A European court on Thursday ordered Italy to pay $20,000 to asylum-seekers and would-be migrants, saying that Italy violated their rights by sending them to Libya without examining their cases.
In the May 2009 incident, 200 migrants attempted to make it from Libya to the Italian island of Lampedusa, some 385 miles across the Mediterranean. They were intercepted by the Italian coastguard and sent back to Tripoli.
Italian officials said that Libya was a “safe country” and said the immigrants did not specify if they wanted to go to Italy or elsewhere.
“They were in the water for 23 hours so its ridiculous to pretend that they should have to ask for asylum while onboard. They were in a bad state,” Antoni Giulio Lana, an attorney who represented the victims, told the European Observer.
In 2008, Italy’s then Prime Minister Silvio Berlusconi and former Libyan leader Moammar Gadhafi signed an agreement to send back any Italy-bound migrants to Libya. The deal was scrapped last year.
Out of those turned back, 11 from Somalia and 13 from Eritrea lodged a compliant with the Italian Council of Refugees which brought the case to the European Court of Human Rights.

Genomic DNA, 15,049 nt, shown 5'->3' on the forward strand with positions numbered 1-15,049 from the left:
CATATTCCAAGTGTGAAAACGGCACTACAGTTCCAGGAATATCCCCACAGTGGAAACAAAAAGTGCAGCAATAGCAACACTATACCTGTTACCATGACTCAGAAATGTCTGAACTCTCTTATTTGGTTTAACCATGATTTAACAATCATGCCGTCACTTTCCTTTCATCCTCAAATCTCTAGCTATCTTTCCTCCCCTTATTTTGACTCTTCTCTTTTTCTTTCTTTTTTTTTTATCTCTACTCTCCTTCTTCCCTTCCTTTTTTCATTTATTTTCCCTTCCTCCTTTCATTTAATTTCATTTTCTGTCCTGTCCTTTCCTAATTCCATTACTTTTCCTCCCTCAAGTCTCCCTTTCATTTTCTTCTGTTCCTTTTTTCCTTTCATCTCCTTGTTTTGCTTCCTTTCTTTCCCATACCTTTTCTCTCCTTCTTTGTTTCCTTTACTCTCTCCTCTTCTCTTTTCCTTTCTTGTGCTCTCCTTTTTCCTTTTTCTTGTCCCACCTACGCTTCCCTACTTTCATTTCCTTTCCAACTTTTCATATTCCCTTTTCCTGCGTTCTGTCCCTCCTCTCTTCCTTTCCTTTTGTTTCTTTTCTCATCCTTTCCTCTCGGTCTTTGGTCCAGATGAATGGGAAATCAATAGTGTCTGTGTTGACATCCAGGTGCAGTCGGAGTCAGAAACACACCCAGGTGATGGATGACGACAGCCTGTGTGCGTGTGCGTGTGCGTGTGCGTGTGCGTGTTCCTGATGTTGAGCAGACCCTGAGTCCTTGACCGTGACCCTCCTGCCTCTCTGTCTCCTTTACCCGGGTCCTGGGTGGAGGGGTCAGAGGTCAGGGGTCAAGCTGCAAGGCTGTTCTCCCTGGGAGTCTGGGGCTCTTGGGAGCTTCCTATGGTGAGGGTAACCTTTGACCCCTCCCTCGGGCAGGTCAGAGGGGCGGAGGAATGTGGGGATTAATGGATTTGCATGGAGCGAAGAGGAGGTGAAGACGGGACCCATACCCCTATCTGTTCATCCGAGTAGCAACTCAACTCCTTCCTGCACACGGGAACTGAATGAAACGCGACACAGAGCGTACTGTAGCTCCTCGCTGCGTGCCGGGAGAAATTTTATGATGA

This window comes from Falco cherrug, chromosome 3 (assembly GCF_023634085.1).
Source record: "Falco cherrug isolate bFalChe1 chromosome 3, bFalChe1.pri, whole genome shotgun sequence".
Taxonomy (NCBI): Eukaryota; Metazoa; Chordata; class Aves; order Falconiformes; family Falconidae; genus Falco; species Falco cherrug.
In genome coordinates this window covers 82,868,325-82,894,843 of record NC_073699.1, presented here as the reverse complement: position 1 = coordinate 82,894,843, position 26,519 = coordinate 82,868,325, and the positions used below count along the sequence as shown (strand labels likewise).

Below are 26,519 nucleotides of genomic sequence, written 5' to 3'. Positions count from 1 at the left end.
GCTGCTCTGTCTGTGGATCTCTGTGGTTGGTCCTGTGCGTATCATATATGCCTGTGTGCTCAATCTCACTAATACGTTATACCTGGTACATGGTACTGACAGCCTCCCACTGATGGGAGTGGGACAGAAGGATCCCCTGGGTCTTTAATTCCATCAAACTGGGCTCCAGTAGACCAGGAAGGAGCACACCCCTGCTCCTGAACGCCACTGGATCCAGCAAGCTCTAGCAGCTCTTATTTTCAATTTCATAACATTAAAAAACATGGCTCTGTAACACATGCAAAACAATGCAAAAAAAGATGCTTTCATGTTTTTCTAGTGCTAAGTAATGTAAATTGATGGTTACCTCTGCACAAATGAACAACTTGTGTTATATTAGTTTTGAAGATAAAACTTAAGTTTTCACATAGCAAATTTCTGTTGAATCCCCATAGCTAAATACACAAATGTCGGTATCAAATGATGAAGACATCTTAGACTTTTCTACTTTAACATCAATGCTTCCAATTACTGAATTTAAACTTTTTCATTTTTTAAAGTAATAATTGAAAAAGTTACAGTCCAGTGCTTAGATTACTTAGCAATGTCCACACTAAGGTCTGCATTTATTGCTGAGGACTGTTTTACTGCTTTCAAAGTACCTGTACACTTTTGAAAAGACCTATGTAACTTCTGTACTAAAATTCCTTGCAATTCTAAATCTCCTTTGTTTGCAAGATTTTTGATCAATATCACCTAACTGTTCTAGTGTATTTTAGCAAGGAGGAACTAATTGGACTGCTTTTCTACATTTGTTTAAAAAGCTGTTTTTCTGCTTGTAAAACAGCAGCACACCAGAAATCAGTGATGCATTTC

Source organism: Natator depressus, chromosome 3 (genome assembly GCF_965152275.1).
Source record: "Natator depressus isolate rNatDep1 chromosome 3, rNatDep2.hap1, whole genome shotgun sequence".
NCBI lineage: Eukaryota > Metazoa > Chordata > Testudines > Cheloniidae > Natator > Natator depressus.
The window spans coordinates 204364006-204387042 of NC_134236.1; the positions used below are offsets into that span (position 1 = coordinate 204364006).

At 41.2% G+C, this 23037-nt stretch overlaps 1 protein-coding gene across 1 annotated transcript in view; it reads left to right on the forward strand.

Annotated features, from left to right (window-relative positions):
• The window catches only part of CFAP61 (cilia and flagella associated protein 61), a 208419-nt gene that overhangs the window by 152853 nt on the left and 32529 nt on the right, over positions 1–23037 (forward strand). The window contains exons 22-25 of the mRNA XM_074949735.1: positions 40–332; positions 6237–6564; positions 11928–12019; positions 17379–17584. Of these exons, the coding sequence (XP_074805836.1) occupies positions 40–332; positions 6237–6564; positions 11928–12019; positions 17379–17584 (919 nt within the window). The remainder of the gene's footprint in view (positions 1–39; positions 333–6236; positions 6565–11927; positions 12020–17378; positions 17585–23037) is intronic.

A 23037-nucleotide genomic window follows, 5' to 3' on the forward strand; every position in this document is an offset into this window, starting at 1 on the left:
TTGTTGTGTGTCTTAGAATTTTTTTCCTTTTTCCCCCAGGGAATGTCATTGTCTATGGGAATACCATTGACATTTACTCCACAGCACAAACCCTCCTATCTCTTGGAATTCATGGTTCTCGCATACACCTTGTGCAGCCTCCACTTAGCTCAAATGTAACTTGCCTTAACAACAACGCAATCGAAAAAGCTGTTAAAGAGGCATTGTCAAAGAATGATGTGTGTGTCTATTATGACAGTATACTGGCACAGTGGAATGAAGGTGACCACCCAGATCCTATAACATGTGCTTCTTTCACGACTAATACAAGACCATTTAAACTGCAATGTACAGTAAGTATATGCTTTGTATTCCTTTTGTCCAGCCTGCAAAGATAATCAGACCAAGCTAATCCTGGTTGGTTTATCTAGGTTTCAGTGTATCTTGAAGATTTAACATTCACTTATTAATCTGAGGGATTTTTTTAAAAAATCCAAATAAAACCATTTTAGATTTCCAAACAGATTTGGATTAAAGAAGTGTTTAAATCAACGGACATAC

The court ruled that the Italian government violated their rights and awarded the victims $20,000 each if they return to Italy.
Former Italian Interior Minister Roberto Maroni on Thursday said the court made the wrong decision in forcing Italy to compensate the migrants.
” I’m absolutely sure that everything was done respecting European laws. Those provisions saved many human lives that would have been put at risk during the trips attempting to reach Italy,” he is quoted as saying on the Observer website.